In the past month, Israeli Prime Minister Benjamin Netanyahu has faced off against the third police recommendation that he be investigated charges of bribery and corruption. Despite this, the well known controversial leader of Israel has remained steadfast in his position undeterred by the multiple allegations of nepotism and corruption by opponents.
Netanyahu has recently passed a bill that ensures only the leader of each elected political party has the right to form a government and not any other figure on the parties’ lists, leading to opposition leader Tamar Zandberg stating that “For a long time now this coalition has been busy with nothing else except to protect the seat of a corrupt prime minister,”. Netanyahu has survived controversy after controversy during his tenure as Israeli PM.
Netanyahu is a figurehead for hard line Zionism within Israel as a notable critic of the Oslo accords since their inception. He has, in his time, banded together a number of right wing organisations to support his Likud led government including the homophobic Shas party whose MK Nissim Ze’ev stated that homosexuals were “carrying out the self-destruction of Israeli society and the Jewish people.” and that homosexuals were as “toxic as bird flu.”
Yet despite all this Netanyahu has faced his toughest challenge yet. A number of corruption allegations into the suspicion that the he had eased business regulations for the country’s largest telecommunications company in exchange for favourable coverage for him and his wife on a popular news website owned by the firm.
And yet, in spite of these seemingly damning assertions by the police, Netanyahu has remained steadfast in his position. When, the right wing defence minister Avigdor Lieberman resigned in protest of the tactical defeat of Israeli forces by the Palestinian armed factions, Netanyahu decided to take over role of defence minister, adding it to his responsibilities as prime minister and foreign minister. After nearly a decade in power, Netanyahu has become the face of the current Israeli regime. Uncommitted to the peace process but committed to the continued building of illegal settlements.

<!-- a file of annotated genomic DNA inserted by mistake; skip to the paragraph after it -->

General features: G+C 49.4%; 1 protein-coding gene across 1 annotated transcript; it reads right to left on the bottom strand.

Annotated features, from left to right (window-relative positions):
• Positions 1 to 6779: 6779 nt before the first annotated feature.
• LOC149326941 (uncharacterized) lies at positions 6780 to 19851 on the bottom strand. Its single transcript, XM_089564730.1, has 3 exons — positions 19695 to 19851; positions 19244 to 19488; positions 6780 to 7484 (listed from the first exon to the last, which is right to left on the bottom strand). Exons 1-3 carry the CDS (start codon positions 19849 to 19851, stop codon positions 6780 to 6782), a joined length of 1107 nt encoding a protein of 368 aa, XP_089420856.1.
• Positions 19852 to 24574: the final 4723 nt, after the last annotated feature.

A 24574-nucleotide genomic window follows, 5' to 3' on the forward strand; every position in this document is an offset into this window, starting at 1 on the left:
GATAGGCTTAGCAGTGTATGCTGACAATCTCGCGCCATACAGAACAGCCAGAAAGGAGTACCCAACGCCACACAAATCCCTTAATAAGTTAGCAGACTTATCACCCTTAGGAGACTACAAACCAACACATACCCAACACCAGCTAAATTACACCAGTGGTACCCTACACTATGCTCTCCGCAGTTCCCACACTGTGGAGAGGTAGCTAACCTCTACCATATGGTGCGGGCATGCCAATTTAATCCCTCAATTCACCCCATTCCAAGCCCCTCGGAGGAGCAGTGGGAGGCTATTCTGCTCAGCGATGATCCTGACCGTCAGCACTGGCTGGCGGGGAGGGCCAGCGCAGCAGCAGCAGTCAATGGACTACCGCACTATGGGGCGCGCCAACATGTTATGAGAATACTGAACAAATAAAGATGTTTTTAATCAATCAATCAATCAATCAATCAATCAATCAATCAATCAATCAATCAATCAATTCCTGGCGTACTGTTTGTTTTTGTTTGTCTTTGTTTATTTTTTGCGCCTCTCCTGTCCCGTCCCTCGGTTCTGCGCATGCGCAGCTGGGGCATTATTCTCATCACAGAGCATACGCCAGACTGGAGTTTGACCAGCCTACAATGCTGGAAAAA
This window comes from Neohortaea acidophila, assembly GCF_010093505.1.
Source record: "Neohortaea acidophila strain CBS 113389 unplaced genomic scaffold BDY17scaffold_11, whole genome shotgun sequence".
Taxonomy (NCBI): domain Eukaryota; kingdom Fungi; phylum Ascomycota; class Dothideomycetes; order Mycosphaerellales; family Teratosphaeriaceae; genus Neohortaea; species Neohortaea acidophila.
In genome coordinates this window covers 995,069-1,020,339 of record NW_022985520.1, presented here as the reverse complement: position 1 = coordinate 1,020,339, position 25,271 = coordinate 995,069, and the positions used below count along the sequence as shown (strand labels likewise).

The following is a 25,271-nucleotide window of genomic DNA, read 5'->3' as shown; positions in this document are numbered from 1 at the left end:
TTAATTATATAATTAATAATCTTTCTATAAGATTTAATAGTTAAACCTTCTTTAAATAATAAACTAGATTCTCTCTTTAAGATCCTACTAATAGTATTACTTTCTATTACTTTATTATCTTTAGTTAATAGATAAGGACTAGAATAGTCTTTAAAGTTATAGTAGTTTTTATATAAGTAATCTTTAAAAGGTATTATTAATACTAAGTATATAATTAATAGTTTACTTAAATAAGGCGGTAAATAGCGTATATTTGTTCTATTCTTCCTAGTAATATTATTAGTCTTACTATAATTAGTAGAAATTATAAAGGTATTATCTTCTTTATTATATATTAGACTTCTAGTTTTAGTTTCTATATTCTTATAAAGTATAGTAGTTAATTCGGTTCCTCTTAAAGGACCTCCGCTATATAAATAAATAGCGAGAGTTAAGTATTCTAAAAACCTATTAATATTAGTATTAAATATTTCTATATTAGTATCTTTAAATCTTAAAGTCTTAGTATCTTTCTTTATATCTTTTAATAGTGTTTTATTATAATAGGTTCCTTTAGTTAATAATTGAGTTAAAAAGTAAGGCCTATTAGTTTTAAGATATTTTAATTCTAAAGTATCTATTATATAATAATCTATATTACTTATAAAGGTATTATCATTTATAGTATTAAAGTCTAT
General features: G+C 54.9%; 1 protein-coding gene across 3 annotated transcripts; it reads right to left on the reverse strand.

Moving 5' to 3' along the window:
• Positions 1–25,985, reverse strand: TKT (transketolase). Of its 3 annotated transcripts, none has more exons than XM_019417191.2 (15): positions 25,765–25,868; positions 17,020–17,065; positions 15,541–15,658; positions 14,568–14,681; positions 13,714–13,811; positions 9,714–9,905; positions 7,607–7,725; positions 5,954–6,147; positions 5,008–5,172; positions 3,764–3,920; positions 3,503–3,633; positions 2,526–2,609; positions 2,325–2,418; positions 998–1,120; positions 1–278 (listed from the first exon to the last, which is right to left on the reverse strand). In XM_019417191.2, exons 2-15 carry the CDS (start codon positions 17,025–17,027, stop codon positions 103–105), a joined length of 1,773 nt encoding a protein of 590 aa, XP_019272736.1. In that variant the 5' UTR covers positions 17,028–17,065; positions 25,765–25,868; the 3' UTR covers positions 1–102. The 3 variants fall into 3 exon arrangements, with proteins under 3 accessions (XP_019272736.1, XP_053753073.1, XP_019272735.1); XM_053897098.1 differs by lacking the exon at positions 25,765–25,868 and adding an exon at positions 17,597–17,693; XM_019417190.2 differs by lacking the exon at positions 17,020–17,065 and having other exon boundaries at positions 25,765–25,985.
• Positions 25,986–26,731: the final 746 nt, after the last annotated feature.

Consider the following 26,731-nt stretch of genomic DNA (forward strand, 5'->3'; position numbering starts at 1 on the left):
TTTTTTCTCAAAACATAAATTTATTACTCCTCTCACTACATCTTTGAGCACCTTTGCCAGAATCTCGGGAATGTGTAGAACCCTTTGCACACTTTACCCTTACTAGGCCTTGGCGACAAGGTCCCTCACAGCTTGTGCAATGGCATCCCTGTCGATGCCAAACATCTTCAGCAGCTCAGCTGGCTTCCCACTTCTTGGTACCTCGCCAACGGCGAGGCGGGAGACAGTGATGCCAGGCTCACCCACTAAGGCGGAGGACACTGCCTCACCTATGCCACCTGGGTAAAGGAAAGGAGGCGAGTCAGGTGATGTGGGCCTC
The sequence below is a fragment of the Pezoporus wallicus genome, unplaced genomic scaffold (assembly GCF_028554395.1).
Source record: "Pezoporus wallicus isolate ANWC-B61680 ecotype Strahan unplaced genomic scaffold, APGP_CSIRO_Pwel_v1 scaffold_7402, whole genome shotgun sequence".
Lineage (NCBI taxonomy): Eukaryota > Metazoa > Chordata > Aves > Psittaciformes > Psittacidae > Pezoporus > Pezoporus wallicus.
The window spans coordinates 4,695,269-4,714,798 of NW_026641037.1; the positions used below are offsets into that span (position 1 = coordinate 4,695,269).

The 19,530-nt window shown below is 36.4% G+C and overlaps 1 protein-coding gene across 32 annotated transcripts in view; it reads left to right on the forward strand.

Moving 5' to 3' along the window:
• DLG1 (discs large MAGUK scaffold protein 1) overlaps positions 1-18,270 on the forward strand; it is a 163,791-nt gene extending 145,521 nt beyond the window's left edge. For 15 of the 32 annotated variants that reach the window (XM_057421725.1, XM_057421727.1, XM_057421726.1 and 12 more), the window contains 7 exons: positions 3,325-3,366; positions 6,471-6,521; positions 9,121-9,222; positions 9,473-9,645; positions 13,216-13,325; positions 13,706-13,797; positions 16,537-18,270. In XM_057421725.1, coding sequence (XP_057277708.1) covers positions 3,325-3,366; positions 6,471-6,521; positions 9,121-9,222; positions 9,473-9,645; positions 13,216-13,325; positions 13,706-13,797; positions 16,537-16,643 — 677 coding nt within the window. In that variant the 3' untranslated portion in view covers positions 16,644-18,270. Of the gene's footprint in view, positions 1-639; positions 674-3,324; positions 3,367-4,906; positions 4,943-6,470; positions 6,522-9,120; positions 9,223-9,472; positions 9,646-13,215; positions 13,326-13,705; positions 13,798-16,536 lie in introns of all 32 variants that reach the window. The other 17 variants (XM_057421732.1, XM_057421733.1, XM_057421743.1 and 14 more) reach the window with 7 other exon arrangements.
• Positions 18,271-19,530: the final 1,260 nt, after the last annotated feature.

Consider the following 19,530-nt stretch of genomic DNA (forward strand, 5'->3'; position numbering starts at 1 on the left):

Following a drive by shooting by a Palestinian militant this week, assassinating two IDF members, Netanyahu has stated that he will legalise thousands of settlement homes built without even Israeli permits in the occupied West Bank. It is clear to see that Netanyahu’s grasp on power remains fragile yet just sturdy enough to remain in government, thanks to his relationship with the Israeli right. However, even that now seems in jeopardy as the Palestinian armed factions grown in confidence against the Israeli occupation. “If there is no real solution, this government will be in existential danger,” warned leading settler spokesman Yossi Dagan.
Netanyahu is a political contradiction. He is routinely probed for corruption yet polling has him set on course to win a fifth election next year. He is often criticised by the Israeli far right and yet he has not been substantially challenged as leader of the Israeli government. The reasoning of this contradiction is that he has been one of Israels more successful modern leaders against the armed groups that seek its destruction.
Former Israeli PM Ehud Olmert faced a similar corruption charge that led to his downfall after the withdrawal of Israeli force from Lebanon after their tactical defeat from Hezbollah. Netenyahu has not had his dramatic defeat from the armed factions yet and so he remains abiding in his role as PM. But with the armed Palestinian militants gaining strength day by day and the growing anger of Israeli settlers, Netenyahu’s corruption charges may soon catch up on him yet.